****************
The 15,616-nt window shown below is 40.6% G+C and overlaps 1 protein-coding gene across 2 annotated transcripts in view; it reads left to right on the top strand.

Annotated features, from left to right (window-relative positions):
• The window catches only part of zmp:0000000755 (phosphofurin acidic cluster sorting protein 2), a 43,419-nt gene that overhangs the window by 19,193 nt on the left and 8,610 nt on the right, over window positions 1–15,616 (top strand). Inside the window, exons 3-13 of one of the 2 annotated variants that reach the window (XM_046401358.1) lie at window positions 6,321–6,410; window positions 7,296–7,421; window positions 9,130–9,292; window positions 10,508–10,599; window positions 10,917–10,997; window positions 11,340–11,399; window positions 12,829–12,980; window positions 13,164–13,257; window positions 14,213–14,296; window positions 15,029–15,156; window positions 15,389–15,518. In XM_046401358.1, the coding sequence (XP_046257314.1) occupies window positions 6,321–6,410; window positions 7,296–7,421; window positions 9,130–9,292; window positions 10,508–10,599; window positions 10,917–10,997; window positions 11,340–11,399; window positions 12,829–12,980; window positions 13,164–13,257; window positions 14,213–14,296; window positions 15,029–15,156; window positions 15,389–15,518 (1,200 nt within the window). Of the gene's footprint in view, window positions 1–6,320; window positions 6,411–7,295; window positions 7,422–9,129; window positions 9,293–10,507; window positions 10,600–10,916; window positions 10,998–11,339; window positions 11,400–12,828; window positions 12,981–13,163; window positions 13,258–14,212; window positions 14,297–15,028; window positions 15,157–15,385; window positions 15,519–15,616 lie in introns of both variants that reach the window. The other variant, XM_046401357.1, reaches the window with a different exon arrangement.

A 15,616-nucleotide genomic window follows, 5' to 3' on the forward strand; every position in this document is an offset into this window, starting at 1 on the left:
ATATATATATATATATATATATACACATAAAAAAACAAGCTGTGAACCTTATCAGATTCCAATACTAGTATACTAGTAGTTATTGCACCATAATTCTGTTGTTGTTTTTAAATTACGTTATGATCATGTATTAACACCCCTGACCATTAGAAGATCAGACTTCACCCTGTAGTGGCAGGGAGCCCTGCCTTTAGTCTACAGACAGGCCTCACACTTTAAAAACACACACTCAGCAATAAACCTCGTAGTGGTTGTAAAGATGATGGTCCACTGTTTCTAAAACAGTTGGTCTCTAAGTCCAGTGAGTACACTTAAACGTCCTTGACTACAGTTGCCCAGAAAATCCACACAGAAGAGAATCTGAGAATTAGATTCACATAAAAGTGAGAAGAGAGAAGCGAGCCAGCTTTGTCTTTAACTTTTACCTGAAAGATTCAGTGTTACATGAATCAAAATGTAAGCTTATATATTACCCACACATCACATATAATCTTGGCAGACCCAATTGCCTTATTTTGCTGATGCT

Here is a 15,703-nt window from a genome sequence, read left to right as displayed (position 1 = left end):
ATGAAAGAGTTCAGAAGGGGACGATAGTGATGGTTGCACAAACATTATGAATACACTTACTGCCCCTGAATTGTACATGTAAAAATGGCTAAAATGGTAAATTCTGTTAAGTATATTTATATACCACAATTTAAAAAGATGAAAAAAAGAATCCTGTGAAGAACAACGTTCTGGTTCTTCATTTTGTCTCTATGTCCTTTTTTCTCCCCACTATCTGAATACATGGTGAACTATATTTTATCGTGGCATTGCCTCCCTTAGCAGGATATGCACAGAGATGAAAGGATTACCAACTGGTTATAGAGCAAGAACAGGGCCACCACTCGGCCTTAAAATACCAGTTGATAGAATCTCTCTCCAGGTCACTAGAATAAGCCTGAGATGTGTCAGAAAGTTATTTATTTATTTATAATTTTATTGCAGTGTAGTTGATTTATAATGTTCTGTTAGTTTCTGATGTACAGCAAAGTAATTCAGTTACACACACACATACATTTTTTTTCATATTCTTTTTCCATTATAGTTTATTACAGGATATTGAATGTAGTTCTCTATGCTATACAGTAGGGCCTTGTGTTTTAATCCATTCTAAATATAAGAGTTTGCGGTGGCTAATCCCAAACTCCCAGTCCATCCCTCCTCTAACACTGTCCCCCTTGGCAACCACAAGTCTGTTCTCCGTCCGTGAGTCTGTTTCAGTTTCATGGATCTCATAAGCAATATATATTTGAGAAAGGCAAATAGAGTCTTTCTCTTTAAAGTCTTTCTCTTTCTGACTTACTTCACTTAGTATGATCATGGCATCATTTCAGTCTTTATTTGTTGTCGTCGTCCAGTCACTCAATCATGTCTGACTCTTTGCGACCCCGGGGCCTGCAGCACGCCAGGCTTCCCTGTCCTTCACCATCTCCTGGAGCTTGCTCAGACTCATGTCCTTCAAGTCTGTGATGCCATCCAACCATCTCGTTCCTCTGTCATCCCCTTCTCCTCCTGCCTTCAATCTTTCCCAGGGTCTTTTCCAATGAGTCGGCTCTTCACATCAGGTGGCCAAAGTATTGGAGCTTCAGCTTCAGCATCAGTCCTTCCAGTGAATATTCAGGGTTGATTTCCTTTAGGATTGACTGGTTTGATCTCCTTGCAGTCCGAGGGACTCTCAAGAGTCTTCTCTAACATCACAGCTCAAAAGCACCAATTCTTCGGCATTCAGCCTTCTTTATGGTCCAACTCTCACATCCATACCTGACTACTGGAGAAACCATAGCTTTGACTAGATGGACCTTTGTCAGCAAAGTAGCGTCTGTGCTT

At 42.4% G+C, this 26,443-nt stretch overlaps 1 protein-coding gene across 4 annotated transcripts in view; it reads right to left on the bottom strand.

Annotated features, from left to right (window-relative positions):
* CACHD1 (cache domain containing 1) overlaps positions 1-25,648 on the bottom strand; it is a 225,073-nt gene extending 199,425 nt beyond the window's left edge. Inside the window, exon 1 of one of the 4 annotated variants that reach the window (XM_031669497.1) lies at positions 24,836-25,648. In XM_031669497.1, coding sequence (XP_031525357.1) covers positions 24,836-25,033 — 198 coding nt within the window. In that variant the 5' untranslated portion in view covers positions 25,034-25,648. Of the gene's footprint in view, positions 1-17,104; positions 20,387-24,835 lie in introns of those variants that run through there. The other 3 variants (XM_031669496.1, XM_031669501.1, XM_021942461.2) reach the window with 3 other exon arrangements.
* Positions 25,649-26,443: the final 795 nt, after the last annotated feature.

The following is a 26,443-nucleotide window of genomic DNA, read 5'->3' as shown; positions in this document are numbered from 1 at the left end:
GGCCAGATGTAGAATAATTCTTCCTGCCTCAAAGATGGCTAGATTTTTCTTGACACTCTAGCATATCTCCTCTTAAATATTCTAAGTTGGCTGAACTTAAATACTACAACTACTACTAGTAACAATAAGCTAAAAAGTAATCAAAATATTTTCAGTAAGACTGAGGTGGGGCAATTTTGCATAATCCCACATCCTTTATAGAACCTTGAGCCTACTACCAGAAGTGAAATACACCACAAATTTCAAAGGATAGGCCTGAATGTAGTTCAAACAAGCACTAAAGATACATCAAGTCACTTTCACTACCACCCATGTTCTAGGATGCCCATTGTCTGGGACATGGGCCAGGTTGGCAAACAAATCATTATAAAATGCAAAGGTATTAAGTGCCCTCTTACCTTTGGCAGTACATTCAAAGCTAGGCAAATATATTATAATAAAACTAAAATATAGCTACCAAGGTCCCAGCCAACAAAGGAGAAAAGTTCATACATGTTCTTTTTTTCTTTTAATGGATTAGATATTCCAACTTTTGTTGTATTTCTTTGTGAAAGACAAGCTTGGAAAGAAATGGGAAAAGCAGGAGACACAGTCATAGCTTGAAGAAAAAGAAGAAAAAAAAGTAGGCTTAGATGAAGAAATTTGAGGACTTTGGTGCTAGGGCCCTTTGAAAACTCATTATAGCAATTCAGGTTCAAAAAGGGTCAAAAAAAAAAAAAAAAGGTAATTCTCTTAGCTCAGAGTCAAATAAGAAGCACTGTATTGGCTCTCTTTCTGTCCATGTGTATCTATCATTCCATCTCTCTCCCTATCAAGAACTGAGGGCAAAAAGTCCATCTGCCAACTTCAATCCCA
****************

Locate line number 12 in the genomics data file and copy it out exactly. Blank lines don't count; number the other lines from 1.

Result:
The following is a 26,443-nucleotide window of genomic DNA, read 5'->3' as shown; positions in this document are numbered from 1 at the left end: